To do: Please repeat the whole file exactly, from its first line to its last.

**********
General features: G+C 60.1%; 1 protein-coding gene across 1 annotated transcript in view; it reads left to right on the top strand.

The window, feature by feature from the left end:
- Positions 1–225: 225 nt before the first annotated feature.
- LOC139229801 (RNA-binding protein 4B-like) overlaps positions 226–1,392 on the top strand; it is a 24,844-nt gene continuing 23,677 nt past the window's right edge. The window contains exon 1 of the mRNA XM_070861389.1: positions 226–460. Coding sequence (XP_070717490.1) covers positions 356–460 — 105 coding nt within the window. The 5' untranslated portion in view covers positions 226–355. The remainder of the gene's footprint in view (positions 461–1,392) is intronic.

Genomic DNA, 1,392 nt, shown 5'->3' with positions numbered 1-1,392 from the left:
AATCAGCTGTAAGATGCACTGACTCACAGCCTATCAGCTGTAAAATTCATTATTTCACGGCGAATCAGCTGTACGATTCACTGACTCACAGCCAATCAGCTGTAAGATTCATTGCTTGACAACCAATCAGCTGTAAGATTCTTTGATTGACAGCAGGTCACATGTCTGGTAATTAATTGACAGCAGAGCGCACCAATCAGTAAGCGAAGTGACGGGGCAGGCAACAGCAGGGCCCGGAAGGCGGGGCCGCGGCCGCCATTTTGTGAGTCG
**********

General features: G+C 60.1%; 1 protein-coding gene across 1 annotated transcript in view; it reads left to right on the top strand.

The window, feature by feature from the left end:
- Positions 1–225: 225 nt before the first annotated feature.
- LOC139229801 (RNA-binding protein 4B-like) overlaps positions 226–1,392 on the top strand; it is a 24,844-nt gene continuing 23,677 nt past the window's right edge. The window contains exon 1 of the mRNA XM_070861389.1: positions 226–460. Coding sequence (XP_070717490.1) covers positions 356–460 — 105 coding nt within the window. The 5' untranslated portion in view covers positions 226–355. The remainder of the gene's footprint in view (positions 461–1,392) is intronic.

Genomic DNA, 1,392 nt, shown 5'->3' with positions numbered 1-1,392 from the left:
AATCAGCTGTAAGATGCACTGACTCACAGCCTATCAGCTGTAAAATTCATTATTTCACGGCGAATCAGCTGTACGATTCACTGACTCACAGCCAATCAGCTGTAAGATTCATTGCTTGACAACCAATCAGCTGTAAGATTCTTTGATTGACAGCAGGTCACATGTCTGGTAATTAATTGACAGCAGAGCGCACCAATCAGTAAGCGAAGTGACGGGGCAGGCAACAGCAGGGCCCGGAAGGCGGGGCCGCGGCCGCCATTTTGTGAGTCG